LISBON, PORTUGAL- Driving BMW’s new electric 7 Series is one of the real car surprises of 2022. The automaker has rolled out the electric and combustion-technologies at the same time, with the electric i7 better than the gas-burning 760i in just about every way. . Now, BMW has sent its biggest and boldest EV off to its M division, in-house tuning and motorsport people. The resulting car is the fastest and most expensive electric BMW to date.
I have been an advocate for putting electric motors in luxury cars, especially big ones–The combination of fast rotation and near-silent distortion is ideal for that application. Both new and established automakers still like the idea of big, luxury EVs because they can charge a lot for the benefit, so it’s a crowded field. Some cars in this class focus on rollercoaster-like acceleration; for example, Porsche, Tesla, and Lucid will each sell you a four-door EV that can achieve a 0–60 time of about two seconds.
The i7 M70 is not as fast as the EVs, and those that have it don’t have the kind of EV luxury you can use to wipe off the smiles and kill some faces in the strip area “run an ya brung” night. Instead, in keeping with BMW’s old “ultimate driving machine” slogan, it’s an engaging driver’s car, one that defies its size and is well-rounded.
The folks at M have kept the i7 front motor unchanged—it puts out 255 hp (190 kW) and 296 lb-ft (401 Nm). And the battery has the same usable 101.7 kWh (105.7 kWh gross) capacity. But a more powerful rear drive unit that includes a two-speed six-speed converter and a long torque increase the power and torque at the rear axle to 483 hp (360 kW) and 479 lb-ft (650 Nm).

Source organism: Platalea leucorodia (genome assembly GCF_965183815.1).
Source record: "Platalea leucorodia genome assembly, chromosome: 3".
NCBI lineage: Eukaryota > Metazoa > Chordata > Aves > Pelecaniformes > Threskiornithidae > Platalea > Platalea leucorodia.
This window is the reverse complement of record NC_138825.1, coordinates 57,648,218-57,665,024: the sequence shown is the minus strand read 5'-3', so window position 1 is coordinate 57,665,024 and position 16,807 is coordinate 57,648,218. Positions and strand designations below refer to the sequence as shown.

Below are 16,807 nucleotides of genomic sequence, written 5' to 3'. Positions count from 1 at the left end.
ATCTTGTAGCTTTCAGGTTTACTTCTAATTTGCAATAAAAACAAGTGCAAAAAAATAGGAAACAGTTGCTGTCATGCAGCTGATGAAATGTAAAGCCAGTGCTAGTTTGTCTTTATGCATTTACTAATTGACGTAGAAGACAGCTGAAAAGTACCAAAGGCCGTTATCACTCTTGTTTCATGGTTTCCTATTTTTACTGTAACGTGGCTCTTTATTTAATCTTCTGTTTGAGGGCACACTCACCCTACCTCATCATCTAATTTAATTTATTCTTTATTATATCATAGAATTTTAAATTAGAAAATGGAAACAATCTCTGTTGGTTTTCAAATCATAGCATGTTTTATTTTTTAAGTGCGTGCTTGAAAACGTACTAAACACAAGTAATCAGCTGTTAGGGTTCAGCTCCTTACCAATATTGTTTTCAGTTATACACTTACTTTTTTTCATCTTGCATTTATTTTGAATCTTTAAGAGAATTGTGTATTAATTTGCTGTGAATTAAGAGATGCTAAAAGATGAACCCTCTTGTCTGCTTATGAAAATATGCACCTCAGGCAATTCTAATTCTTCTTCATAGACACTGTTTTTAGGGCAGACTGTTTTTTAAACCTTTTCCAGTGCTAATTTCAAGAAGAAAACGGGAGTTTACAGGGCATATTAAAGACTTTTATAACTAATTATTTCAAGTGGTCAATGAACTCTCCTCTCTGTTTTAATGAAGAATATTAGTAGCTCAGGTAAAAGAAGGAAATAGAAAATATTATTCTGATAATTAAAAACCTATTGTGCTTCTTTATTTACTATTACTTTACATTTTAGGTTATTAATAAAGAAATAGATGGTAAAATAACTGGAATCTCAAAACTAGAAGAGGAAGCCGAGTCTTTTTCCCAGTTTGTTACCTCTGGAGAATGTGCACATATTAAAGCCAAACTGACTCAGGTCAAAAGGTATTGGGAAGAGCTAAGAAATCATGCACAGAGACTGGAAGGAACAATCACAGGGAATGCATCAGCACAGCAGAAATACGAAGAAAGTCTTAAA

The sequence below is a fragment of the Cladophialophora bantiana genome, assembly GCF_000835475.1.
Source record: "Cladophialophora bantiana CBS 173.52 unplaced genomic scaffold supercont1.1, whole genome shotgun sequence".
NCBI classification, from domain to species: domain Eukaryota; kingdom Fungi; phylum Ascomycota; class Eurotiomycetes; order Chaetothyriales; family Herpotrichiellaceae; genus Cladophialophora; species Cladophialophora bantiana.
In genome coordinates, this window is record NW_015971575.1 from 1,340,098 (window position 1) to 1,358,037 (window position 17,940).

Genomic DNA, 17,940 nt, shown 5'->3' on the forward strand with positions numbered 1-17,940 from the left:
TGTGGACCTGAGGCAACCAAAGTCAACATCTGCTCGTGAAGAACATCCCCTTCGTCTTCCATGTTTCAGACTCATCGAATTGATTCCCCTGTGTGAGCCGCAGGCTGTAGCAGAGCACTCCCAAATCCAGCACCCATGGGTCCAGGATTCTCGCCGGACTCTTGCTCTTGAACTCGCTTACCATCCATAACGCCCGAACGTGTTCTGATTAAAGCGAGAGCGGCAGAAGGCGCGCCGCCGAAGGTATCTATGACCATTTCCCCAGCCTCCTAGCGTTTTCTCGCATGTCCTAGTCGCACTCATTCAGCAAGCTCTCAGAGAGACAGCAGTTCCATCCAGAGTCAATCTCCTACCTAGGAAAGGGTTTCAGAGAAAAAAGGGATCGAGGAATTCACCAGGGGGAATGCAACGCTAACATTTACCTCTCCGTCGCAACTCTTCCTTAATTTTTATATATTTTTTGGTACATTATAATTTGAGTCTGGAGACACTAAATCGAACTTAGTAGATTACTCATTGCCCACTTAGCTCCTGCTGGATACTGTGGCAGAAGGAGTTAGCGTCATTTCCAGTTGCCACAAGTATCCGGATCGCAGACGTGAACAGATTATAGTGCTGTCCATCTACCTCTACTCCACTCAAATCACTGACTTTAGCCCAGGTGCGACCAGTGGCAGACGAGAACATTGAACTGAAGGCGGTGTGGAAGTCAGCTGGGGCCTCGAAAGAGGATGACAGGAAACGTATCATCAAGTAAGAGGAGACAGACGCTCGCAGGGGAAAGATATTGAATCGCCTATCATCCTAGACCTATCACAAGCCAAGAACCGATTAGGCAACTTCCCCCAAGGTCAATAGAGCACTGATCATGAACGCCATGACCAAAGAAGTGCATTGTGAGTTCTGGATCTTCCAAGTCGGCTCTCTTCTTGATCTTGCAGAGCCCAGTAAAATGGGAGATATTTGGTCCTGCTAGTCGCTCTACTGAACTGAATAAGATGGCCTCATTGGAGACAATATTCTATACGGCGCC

Maximum combined power and torque is, as always, a function of how much power the battery can provide to both motors at once—in this case, 650 hp (485 kW) and 784 lb-ft (1,062 Nm) at curb weight. of 5,929 lbs (2,689 kg).
That’s not an insignificant amount—it’s 770 lbs (345 kg) more than the V8 7 Series. But from the driver’s seat, it doesn’t register as a car that has anything similar. Some of the highlights are the powerful electric powertrain, which will take you from 0 to 62 mph (100 km / h) in 3.7 seconds, shave 0.8 seconds off the less powerful time i7. Top speed is limited to 155 mph (250 km/h).
But the way you keep your stock is more than a quick response from the brake pedal to the wheels. Modern air suspension is surprisingly good at its job, and the i7 M70 features new M tuning for how those air springs react. The cheaper, underpowered i7 was already a fun car to drive, but now it feels tauter—in addition to the active antiroll bars and M-tuned suspension, there’s also more chassis traction.
A supercar like the i7 M70 has excellent handling miles on open roads. Even in sport mode, it feels like an effortless car in that setting. Electrically motivated cars do not offer resistance when they are not powered, so it is easy to maintain the speed of travel with a small application of blowing between the long stages of the coast; the drag coefficient of 0.23 is also very helpful in this regard.
If you feel the need for more speed, a paddle behind the left spoke of the steering wheel activates a 10-second boost mode that increases maximum torque to 811 lb-ft (1,100 Nm) – you know, for putting the the money booth dropped. Opinions are divided when it comes to the sounds written by Hans Zimmer who followed the acceleration in Sport mode-send me in the camp that likes the subtle addition of some aural play.
Since our drive route is not a loop, I can’t offer any meaningful insights into actual power consumption based on our first drive. But BMW says it expects an EPA range of 295 miles, which works out to 2.9 miles/kWh (21.4 kWh/100 km).